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Banking will never go back to pre-2008, but banks more robust as a result: Tanusree Guha

A director at Bank of America in the UK, with a strong Kolkata connect, on how banking has evolved and why she wants Rishi Sunak as PM

Priyam Marik | Published 03.09.22, 01:00 PM
Tanusree Guha, who has been working in banking for more than one and a half decades, is presently a director at Bank of America in the UK

Tanusree Guha, who has been working in banking for more than one and a half decades, is presently a director at Bank of America in the UK

Tanusree Guha

Tanusree Guha was only a handful of years into banking when the 2008 disaster struck. Then an associate at Morgan Stanley, she had an insider’s perspective on how the supremacy of banks came crashing down, before being rebuilt with more caution than ever before. Presently a director at Bank of America in London, Tanusree finds herself in an ideal position to reflect on how banks have coped after the annus horribilis of 2008 and how banking itself has become far more regulated and robust since.

My Kolkata caught up with Tanusree over a Zoom call connecting a quiet midnight in Kolkata and a bustling evening in London.

Moving from a small town wasn’t easy, Kolkata seemed very big

Tanusree with her husband Sourav Niyogi, her parents and her in-laws

Tanusree with her husband Sourav Niyogi, her parents and her in-laws

Tanusree Guha

My Kolkata: Where did you spend your formative years? When did you move to Kolkata and then move out of the city?

Tanusree Guha: I spent the first three years of my life in Aizawl in Mizoram, then moved to Silchar in Assam, where I finished my schooling and college. Growing up, I’d often come to Kolkata during my vacations since it was my mamabari. I moved from Assam to Kolkata for work in 1998 and stayed there till 2003. Moving from a small town wasn’t easy, Kolkata seemed very big, the attitude of its people and the way they interacted was very different. I also missed speaking in Sylheti, which used to be my main language of communication in Assam. After staying in Kolkata for around five years, I moved out to London in 2003 with a one-way ticket in search of a job in the UK.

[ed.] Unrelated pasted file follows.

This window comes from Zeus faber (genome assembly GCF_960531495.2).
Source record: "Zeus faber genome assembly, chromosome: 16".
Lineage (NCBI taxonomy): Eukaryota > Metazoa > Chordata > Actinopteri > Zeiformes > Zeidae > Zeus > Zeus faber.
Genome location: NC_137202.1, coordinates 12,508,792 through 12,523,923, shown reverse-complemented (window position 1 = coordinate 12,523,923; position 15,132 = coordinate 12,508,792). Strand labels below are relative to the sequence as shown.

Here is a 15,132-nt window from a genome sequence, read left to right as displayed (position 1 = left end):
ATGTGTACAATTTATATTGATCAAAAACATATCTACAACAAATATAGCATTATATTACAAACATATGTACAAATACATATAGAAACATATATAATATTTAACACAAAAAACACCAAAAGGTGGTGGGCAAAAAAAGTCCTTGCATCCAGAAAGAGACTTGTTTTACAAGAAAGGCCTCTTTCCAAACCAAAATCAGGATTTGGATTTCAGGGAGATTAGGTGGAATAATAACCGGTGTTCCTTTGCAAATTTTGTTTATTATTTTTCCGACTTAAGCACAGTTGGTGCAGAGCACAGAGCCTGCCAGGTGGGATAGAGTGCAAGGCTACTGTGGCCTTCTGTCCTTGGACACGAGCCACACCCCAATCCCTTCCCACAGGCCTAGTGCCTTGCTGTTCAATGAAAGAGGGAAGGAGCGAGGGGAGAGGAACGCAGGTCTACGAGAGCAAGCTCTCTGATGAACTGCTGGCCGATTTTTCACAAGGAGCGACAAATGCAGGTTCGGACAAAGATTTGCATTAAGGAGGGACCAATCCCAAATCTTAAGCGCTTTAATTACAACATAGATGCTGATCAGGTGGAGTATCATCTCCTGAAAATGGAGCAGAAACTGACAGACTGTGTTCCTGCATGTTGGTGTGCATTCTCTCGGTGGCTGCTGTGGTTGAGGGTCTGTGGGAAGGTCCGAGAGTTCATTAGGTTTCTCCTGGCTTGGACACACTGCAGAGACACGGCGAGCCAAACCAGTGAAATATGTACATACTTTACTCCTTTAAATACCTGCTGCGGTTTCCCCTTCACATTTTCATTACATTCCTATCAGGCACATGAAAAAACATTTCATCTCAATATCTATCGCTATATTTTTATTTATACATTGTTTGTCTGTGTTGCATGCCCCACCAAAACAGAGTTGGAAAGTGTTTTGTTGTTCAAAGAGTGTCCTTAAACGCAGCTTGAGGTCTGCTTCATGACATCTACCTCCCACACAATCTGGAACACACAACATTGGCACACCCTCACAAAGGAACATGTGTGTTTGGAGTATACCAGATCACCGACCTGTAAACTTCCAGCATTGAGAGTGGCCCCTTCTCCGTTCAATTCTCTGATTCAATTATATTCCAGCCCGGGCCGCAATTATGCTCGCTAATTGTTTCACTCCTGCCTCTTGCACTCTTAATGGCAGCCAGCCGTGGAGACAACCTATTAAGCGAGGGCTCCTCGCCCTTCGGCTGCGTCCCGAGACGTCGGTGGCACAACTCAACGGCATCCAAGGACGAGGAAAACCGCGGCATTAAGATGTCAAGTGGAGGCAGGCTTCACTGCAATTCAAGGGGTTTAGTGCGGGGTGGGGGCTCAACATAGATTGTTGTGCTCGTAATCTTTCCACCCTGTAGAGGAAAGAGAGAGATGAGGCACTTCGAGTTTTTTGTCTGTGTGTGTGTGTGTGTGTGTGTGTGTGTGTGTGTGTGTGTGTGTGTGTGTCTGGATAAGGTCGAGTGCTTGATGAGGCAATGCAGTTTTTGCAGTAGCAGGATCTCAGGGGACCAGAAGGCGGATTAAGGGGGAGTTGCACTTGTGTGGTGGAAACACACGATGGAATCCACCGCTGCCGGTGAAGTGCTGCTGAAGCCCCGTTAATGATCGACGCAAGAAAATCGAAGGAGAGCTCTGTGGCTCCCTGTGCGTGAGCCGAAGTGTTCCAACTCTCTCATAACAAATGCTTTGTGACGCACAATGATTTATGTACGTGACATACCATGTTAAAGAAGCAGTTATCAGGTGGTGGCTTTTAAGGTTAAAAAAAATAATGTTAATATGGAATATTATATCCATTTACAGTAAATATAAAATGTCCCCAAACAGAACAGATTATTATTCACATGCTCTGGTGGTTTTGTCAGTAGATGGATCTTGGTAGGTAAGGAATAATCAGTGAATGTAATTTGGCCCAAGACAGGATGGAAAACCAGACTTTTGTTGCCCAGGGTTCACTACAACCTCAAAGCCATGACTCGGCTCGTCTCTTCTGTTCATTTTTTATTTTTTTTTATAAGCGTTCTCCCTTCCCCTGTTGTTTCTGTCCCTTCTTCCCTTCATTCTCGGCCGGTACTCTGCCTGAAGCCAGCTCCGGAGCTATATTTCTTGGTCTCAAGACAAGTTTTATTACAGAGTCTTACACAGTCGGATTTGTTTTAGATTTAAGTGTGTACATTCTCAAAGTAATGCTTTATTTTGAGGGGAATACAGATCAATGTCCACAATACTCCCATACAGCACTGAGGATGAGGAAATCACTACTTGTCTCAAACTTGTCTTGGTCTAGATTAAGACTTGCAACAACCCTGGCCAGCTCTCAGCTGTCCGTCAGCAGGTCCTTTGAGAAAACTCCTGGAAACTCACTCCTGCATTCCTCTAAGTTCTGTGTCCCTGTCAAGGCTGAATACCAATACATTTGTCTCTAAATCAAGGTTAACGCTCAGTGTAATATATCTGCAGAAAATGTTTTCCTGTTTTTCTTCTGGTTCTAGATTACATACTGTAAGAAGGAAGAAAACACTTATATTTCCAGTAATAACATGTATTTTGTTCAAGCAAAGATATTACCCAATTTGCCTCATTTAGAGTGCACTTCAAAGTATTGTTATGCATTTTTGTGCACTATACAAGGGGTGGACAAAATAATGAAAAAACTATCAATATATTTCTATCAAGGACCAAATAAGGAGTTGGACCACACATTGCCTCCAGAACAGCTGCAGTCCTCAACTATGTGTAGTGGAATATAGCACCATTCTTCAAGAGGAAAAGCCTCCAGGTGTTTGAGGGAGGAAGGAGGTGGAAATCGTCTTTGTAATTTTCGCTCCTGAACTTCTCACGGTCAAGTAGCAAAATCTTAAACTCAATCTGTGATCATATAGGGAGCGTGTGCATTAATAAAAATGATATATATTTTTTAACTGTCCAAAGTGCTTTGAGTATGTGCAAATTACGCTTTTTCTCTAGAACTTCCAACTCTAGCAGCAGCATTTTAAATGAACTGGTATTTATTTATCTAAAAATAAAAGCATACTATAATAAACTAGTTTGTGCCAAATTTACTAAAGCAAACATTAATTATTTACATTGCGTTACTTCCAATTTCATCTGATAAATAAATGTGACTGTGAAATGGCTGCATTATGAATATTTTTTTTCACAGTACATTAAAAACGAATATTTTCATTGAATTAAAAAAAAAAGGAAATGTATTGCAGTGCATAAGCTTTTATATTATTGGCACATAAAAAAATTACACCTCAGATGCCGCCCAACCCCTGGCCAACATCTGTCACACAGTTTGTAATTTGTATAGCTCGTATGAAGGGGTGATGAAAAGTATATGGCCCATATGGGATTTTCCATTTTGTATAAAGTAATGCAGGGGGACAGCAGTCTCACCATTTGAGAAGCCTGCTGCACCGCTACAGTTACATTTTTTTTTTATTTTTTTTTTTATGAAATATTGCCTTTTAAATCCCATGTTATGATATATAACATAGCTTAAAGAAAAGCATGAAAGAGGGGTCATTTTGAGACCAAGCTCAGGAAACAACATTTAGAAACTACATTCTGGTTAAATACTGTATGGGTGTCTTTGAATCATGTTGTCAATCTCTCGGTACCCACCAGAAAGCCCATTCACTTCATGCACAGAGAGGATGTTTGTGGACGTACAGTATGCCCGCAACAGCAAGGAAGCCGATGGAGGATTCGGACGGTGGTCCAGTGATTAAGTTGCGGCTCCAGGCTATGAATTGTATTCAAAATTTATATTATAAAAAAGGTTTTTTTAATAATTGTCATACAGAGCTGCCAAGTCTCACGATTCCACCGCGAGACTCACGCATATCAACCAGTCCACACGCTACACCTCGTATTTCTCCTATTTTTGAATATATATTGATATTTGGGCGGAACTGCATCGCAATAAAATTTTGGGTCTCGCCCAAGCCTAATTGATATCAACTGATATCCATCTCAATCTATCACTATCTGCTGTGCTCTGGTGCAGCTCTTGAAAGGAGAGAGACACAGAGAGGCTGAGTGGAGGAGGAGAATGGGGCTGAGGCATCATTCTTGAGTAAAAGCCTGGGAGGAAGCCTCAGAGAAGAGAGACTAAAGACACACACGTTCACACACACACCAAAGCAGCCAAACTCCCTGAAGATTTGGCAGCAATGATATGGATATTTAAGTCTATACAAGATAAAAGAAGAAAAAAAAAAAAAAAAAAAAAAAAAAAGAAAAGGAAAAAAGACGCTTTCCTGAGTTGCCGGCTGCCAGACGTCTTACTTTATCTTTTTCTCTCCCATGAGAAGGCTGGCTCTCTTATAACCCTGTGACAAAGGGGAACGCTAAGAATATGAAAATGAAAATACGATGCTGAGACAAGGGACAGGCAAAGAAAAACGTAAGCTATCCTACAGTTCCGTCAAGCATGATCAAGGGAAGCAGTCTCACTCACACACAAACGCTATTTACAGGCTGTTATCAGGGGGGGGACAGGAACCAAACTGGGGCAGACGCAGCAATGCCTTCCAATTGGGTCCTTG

When in Kolkata, you can afford to just go on yapping

Esplanade is one of Tanusree’s favourite places to return to whenever she is back in Kolkata

Esplanade is one of Tanusree’s favourite places to return to whenever she is back in Kolkata

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How often do you come back to Kolkata? What are your favourite things to do/places to visit/things to eat when you return to Kolkata?

I come back at least twice or thrice a year. When I left Kolkata, I was probably still discovering the city. I knew north Kolkata well, but south Kolkata still had a lot left for me to explore. Over time, I’ve developed a sense of longing towards Kolkata, which I now associate with my family. Whenever I’m back, I like to visit the Esplanade area, which has a lot of the old buildings of the colonial era, many of which have been renovated. 

Kolkata has transformed massively in the last 15 years or so. The roads are much faster thanks to the flyovers and there are so many more restaurants and cafes. I’m not a foodie at all, but I still like to check out a new place every once in a while. One of my favourite things to do in Kolkata is to sit in a coffee shop and chat with my friends or relatives without keeping a tab on time. When in Kolkata, you can afford to just go on yapping. 

When in London, you may miss your family, but you’ll never miss home

Tanusree finds the train stations in London to be as puzzling as those in Kolkata

Tanusree finds the train stations in London to be as puzzling as those in Kolkata

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In almost two decades of living in London, what have you enjoyed the most about the city? To what extent does it remind you of Kolkata?

The best thing about London is its diversity. The number of nations that come together in the city and the way they all live so harmoniously is truly a testament to the concept of the melting pot. When in London, you may miss your family, but you’ll never miss home. This also applies to a great extent to Kolkata, where we have people from lots of different backgrounds and cultures. People in both London and Kolkata are also very sympathetic. Then there’s the architecture in both the cities, with all the old buildings, which are a tad bit cleaner and less polluted in London. The biggest similarity is probably the train stations, which look the same everywhere, so you end up forgetting where you are, be it in London or Kolkata! There are obvious differences, too, that come with development. London’s work culture is far better and more encouraging compared to what I had experienced in Kolkata.